Why a Pig?

“pigs get fat, hogs go to slaughter”

I am sure you are wondering what pigs have to do with small business taxation, why I would actually recommend you “be a pig”, and why I have a innocent looking pig in a crosshair.  Well, the answer is threefold[1]:

1) When meeting with new small business clients, the first questions usually revolve around what they can deduct and how they can maximize these deductions.  My philosophy has always been to educate them on the tax deduction essentials, and to assist them in arranging their affairs so that they maximize their deductions.  However, there is a delicate balance between claiming everything you are entitled to and aggressive tax positions that will put you in the crosshairs of the IRS.  This is where the above pig and hog quote comes in to play[2], as it is okay to be a pig and get serious about maximizing your tax deductions, just don’t be a hog and get too aggressive with your deductions.  Most of the deductions I have seen the IRS disallow in audit have been expenses that the client went a little too far with. Had they just taken a more reasonable approach and paid a little more in tax, they might have avoided the attention of the IRS altogether.

2) Pigs are not afraid to get dirty, and as a small business owner, you need to dig in and learn the tax and accounting essentials.  I understand that for most small business owners, the very thought of taxes and accounting is just about as revolting as a pig pen, but having a solid understanding of the tax rules is crucial to your success.  Even if you have a bookkeeper and a competent CPA or tax preparer, they cannot be expected to help with you with all the daily transaction decisions that affect your taxes and cash flow, so you still need to understand the essentials.  Not only will it help you maximize deductions and manage cash flow so there is more in your piggy bank, but it will also allow you to communicate more efficiently with your tax professional and get the most out of their advice.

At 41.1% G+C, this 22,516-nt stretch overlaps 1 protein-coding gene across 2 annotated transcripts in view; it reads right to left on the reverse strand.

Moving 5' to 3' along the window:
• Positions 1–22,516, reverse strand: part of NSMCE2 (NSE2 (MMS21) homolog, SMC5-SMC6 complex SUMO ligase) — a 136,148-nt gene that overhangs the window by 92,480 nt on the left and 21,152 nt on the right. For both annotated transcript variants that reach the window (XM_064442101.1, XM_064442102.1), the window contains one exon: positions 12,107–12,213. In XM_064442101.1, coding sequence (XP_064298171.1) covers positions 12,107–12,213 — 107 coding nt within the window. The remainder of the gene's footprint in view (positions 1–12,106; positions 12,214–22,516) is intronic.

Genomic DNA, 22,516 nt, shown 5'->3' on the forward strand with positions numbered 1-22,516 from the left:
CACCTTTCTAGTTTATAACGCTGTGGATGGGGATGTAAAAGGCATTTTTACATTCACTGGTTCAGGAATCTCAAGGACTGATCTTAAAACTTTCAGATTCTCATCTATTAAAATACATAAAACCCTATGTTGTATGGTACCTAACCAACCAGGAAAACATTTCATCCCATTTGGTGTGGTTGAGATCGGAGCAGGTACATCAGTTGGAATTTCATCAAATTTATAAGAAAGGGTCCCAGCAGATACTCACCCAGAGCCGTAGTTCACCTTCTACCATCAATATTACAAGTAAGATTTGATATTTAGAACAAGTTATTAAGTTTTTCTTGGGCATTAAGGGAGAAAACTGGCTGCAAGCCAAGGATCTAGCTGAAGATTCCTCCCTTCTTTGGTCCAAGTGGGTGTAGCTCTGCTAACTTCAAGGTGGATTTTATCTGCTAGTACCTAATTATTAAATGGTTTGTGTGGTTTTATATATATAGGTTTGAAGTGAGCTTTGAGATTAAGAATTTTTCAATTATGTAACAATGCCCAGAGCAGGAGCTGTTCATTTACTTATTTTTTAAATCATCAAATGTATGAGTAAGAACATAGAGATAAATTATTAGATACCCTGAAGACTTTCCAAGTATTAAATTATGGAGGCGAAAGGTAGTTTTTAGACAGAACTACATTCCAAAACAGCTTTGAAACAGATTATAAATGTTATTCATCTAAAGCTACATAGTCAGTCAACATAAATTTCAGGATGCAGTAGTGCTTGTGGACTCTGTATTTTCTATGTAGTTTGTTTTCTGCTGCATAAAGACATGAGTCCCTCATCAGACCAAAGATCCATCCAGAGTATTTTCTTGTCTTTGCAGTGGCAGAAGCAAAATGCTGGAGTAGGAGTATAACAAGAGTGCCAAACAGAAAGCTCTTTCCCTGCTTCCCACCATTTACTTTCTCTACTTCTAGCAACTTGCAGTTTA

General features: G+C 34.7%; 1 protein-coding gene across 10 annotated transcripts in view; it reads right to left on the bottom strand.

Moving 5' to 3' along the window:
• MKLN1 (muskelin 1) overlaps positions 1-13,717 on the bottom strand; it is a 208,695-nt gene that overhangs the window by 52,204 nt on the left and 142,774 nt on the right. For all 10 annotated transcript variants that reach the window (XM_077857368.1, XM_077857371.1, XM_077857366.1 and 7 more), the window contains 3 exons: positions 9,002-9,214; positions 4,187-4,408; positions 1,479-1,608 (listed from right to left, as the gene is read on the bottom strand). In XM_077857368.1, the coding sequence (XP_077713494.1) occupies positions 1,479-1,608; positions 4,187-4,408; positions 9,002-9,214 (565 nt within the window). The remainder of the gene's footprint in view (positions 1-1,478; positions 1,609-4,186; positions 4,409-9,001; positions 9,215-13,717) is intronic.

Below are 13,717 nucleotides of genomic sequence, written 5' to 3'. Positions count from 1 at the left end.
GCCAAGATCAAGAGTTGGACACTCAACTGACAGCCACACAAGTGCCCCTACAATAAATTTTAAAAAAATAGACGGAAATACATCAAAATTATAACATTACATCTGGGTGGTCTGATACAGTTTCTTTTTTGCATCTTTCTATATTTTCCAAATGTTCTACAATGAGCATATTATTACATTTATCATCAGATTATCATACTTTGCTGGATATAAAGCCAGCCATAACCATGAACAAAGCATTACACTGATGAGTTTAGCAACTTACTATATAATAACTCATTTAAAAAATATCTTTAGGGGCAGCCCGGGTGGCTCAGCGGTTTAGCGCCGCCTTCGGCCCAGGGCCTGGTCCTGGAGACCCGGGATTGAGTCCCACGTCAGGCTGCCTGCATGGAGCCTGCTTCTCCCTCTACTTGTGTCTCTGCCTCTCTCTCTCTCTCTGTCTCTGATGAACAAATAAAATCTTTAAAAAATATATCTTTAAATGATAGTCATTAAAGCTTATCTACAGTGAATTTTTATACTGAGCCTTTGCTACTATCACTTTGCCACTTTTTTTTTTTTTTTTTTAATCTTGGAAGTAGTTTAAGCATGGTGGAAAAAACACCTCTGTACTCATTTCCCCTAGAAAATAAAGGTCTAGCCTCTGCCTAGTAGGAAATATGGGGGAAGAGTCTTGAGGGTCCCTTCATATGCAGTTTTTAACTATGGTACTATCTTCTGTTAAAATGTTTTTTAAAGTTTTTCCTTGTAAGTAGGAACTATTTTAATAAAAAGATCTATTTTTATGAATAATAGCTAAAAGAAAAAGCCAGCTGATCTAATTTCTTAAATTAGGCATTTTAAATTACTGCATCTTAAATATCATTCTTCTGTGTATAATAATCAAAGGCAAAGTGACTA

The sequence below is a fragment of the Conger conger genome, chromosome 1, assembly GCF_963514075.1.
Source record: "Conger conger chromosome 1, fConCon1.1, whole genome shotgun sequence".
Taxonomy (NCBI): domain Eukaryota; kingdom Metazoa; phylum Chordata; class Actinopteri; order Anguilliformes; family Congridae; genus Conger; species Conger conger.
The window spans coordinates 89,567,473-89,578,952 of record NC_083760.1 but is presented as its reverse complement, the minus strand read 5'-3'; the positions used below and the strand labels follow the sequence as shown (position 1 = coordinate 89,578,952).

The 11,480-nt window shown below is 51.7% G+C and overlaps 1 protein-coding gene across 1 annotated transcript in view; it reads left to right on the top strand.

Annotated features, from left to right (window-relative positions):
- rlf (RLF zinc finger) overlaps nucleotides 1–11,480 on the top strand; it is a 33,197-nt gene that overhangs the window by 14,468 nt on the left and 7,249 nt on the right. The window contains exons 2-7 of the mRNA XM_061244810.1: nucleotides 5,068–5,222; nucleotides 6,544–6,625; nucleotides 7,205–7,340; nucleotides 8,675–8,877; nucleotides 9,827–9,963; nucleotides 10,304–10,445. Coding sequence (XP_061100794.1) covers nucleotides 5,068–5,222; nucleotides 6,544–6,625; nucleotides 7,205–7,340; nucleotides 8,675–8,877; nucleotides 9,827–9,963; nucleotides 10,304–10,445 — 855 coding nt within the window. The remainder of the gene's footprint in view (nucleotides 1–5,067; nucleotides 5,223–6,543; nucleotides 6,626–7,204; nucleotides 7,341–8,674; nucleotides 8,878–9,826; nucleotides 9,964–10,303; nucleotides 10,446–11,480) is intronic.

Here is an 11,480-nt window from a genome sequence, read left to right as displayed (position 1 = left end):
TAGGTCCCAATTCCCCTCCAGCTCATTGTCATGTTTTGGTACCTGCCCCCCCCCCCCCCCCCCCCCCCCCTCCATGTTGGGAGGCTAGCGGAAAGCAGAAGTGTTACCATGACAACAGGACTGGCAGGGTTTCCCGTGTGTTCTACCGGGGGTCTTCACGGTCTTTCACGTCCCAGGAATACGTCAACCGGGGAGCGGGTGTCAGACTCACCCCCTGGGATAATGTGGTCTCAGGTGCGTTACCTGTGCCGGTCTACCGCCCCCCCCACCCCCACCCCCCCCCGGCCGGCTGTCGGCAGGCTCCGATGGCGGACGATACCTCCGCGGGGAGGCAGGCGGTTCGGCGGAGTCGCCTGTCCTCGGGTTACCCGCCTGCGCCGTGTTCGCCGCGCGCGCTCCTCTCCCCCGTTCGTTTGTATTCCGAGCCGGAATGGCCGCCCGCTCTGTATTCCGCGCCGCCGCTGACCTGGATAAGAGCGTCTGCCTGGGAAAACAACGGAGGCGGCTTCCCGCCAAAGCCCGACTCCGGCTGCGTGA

3) Lastly, I need to set the record straight regarding the cover art.  I have been getting some entertaining emails on this, but I have nothing against little innocent pigs, and would never advocate putting them in the crosshairs of a real gun[3].  It was simply an attempt to add some levity to a subject that many find boring, and to tie in the tax deduction example of the pig and the hog with the reality that the IRS will put you in their crosshairs if you become a hog[4].

So there you have it: be a pig by digging in and learning the tax and accounting essentials and then arranging your affairs to keep your taxes as low as possible, but do not let yourself become a hog by getting too aggressive in your tax deductions, taking deductions you are not entitled to, or keeping poor records.


Footnotes    (↵ returns to text)
  1. Much like Chandler Bing’s threefold meaning of the box.
  2. Keep in mind that I am a city slicker who knows little about the actual differences between pigs and hogs, so don’t get hung up on semantics here if you work on a farm with pigs and hogs on a daily basis.  My children watch Charlotte’s Web a lot, so this quote just makes me think of the humble and terrific Wilbur vs. the big spring pig at the fair.
  3. Thanks to ill-timed political ads that were in poor taste, it seems the use of crosshairs in media needs to be defended these days
  4. Which in most cases results in a broken piggy bank.